Chemistry, Technology, Baseball, Swimming
I have noticed something about my approach to educational technology that isn’t as common as I had thought. My thinking is always centered around this single point: who owns the conversation? First off, let’s define “conversation” before proceeding.
Let’s get real here: I have never backed off of the assumption that I control what goes on my classroom. In every manner I know that it is my central duty to create an environment that supports learning. This includes all steps in the process, of course. Think of these questions:
I can’t imagine anybody challenging me on any of these topics in a serious manner. (Oh, I suspect that we could get into a philosophical discussion about the construct of the classroom and the paradigm of the teacher as facilitator as compared to content provider but this is built into the above questions.) Yet I am constantly amazed by thoughtful, accomplished educators conceding the next questions to others:
There is an odd notion present among teachers of many ages about students and their use of technology. “Those students in my class are so tech-savvy that I am not sure they need to be coached.” “They know so much more than me that I don’t try and teach them because they teach themselves.” “What I am doing is just fine and the technology just takes care of itself – besides, the computers will change every few years anyway.” Um, yeah, right?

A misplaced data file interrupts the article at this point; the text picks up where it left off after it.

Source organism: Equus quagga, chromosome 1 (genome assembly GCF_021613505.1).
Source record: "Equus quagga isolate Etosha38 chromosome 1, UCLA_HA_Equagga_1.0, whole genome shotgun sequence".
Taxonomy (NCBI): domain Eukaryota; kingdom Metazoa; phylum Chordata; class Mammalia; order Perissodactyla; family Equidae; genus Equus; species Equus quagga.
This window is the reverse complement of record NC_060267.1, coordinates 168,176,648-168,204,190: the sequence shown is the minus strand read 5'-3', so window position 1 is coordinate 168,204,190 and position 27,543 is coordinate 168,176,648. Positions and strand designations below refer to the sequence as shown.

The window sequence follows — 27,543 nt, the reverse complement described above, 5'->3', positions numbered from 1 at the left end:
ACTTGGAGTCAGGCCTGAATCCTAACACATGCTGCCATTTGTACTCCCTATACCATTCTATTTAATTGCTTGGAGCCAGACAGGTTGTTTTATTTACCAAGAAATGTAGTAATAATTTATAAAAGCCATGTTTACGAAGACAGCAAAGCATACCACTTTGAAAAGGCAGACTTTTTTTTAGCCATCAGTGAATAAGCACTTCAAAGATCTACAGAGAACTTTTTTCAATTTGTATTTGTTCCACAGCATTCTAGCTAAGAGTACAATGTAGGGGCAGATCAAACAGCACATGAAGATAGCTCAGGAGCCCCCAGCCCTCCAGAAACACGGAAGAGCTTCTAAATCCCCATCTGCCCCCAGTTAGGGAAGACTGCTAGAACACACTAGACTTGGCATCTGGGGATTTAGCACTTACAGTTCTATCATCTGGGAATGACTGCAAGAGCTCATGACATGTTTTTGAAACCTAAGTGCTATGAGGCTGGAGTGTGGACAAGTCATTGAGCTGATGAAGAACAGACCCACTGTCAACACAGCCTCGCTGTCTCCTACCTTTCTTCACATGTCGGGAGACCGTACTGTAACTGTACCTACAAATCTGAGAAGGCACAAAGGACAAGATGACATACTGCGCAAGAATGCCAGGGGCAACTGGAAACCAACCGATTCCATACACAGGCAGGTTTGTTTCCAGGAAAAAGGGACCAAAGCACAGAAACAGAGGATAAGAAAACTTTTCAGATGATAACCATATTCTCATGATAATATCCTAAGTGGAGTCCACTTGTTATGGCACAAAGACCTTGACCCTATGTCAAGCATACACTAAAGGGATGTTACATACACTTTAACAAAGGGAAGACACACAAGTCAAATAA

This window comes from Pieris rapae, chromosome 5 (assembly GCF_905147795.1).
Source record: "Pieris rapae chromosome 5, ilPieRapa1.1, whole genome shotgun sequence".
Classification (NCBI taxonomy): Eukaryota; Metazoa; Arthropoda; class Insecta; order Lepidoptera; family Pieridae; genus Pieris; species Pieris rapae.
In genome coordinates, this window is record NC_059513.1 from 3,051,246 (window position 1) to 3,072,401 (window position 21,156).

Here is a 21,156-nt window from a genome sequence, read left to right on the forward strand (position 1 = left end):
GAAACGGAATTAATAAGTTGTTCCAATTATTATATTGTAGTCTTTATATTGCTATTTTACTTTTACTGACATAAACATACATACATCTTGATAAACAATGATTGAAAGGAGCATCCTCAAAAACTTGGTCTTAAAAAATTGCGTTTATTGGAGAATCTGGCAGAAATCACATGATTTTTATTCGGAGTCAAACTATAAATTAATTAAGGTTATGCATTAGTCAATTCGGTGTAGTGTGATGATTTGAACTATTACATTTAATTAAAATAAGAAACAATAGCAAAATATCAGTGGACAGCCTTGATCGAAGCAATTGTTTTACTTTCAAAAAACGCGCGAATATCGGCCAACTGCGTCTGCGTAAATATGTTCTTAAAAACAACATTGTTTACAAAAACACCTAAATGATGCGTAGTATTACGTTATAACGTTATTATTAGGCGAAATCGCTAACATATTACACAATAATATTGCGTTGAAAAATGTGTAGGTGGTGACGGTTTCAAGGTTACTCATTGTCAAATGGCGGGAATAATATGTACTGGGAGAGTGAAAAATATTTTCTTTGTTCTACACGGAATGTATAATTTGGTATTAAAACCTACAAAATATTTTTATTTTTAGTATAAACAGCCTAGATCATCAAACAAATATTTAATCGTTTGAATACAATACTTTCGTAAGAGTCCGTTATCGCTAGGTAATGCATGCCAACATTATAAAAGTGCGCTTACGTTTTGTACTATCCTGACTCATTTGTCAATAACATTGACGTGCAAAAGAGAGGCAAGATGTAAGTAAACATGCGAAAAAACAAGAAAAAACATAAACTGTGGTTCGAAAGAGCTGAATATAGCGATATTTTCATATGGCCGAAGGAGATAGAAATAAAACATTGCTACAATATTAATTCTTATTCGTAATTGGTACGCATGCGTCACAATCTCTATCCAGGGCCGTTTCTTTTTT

Students know a great deal about technology alright, but they know about THEIR technology. They know how to use their phones, their iPods and their computers to surf the Internet. I am sure they know how to find porn and I am pretty sure they know how to communicate using messaging and any other form of chatting possible. What they don’t understand, though, is how to truly optimize the meaning of all of this information. While they may have access to all sorts of info-crap in this small venue, they have certainly never been coached about how to make sense of information.
While I love that over the past 20 years students no longer think of me as the sole answer to their science questions, I loathe that they think any answer obtained is valid. In fact, they are less skeptical of information than they might have been in decades past.Imagine this scenario:
Compared to this scenario:
So, is this the same form of insubordination or a new phenomenon not seen before? Well I suggest that the answer lies in the fact that we have to own to conversation by providing these fertile minds with opportunities to understand the variable nature of knowledge and how to sift through the crap to find meaning in the vast arrays of data that could mean absolutely nothing.
We may not know the specifics of the technology involved at any moment but we should never give up on the central purpose: making meaning of the information. Regardless of how the information is obtained, it is our job to help students be judicious consumers of knowledge and information. How are we doing in this arena?